Originally published in Latino Book Review magazine at latinobookreview.com
In Samanta Schweblin’s Little Eyes, people around the world are delighted by a new technology bringing anonymous online relationships to a new level. Kentukis are small stuffed animals on wheels, like a robot pet—except behind their little eyes are live-streaming webcams controlled by another person connected to the device. Across languages and regions, kentuki “keepers” and “dwellers” are randomly connected when the device starts up for the first time, and people soon realize that this unique relationship is not easily navigated.
The arrival of kentukis establishes a type of hybrid being that is both gadget and human, intelligent and sentient, but with limited autonomy and ability to communicate. Schweblin’s vignettes of different pairs of kentuki users around the globe explore the full spectrum of demented outcomes when this technology is left unregulated. As kentuki users attempt to establish their ideal dynamic, whether it’s as a voyeur, a tourist in another lifestyle, a companion, a caretaker, or a star of their own reality show, the relationships devolve into obsession and emotional turmoil when issues of privacy and freedom surface.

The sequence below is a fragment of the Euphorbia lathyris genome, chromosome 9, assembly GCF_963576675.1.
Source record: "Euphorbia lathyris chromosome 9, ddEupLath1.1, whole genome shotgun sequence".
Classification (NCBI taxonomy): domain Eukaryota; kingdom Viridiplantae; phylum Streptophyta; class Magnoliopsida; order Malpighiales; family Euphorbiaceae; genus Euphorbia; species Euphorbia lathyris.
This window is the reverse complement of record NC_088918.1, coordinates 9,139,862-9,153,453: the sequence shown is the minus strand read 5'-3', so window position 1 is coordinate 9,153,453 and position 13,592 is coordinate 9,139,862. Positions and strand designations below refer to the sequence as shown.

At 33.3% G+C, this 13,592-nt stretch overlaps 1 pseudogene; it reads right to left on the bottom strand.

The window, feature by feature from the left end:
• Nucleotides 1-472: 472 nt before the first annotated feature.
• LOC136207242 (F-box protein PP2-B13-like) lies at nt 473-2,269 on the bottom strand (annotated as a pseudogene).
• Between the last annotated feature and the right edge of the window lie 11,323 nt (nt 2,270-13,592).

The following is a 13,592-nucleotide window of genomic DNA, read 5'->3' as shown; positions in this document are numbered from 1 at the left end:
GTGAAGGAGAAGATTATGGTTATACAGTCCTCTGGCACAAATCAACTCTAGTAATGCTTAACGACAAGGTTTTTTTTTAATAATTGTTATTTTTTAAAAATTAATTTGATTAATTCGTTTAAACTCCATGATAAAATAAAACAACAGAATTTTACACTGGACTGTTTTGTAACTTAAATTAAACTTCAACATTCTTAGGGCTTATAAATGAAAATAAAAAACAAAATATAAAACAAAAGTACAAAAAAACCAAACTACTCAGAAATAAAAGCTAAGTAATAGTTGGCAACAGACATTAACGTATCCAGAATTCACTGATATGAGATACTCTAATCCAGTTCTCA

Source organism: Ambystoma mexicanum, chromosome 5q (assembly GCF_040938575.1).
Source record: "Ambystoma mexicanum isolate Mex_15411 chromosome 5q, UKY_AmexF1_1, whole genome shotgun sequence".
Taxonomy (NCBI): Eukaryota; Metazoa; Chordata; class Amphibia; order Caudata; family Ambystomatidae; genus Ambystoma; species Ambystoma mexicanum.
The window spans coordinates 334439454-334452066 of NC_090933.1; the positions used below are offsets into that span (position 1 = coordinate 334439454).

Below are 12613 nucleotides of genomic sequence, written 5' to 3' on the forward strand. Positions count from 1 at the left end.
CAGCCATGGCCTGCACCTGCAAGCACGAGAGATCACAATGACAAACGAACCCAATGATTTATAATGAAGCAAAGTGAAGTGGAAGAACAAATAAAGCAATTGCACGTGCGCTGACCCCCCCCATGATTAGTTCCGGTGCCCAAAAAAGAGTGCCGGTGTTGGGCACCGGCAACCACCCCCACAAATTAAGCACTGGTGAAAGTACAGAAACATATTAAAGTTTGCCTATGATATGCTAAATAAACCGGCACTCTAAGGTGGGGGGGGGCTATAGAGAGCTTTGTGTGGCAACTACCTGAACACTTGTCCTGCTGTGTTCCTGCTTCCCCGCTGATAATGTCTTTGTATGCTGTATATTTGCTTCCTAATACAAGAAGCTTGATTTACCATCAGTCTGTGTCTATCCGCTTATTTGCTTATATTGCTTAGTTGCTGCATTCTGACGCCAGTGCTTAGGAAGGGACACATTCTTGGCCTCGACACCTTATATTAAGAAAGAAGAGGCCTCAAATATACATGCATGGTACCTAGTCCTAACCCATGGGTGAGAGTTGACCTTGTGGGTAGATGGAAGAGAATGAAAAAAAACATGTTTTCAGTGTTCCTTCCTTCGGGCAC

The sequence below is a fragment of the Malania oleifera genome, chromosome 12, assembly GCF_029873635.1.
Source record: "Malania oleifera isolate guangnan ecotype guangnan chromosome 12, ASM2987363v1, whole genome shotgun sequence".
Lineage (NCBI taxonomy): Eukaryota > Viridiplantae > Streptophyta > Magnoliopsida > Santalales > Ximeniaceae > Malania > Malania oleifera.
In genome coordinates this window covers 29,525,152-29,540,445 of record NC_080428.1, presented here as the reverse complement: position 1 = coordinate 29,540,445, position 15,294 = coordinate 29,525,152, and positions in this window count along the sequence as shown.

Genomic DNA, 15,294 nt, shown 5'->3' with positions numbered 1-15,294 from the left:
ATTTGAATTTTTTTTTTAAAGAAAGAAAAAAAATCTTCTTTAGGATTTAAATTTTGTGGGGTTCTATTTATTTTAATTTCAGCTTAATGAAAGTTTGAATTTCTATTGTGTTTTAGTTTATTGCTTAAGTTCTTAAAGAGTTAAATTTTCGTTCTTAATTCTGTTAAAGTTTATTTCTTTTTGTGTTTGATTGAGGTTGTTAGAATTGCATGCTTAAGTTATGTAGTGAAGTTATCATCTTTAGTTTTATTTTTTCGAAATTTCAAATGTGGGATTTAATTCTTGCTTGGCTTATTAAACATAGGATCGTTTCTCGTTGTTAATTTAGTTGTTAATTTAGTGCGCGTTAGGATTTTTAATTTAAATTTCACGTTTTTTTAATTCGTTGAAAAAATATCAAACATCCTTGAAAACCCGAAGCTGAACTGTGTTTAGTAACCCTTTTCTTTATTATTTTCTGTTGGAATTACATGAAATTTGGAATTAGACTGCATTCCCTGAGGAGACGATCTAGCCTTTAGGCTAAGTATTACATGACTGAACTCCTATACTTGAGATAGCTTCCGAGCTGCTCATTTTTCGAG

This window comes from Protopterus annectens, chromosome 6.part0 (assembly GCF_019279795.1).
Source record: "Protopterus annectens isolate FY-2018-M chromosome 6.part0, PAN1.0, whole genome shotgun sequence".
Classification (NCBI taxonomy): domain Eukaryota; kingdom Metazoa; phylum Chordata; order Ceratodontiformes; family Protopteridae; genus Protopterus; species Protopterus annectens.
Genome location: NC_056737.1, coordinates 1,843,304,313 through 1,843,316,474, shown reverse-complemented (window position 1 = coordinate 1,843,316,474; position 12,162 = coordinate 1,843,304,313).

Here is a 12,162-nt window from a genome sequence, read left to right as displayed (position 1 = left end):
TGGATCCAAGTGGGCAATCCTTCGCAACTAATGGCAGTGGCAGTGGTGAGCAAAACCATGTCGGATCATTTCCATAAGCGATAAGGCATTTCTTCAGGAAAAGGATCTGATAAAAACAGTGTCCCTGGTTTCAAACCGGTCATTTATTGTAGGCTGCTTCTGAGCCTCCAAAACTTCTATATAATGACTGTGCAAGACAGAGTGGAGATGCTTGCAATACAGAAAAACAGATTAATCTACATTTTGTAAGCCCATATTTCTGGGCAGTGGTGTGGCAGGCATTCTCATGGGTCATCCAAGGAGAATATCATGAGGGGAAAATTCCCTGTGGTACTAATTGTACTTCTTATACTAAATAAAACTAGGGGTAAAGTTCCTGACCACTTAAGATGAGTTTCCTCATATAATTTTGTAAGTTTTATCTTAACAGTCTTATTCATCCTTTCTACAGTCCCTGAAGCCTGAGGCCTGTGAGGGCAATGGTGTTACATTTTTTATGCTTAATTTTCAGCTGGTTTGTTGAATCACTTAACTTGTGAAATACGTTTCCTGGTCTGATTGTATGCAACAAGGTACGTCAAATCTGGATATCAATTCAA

The novel is an exploration of the artificial boundaries we perceive when we interact virtually. It is an epic thought experiment into how these anonymous actors change peoples’ concept of self-identity. The psychological highs and lows that unfold will bring readers deep into the complex lives of these thrilling devices and the power dynamics that users must negotiate.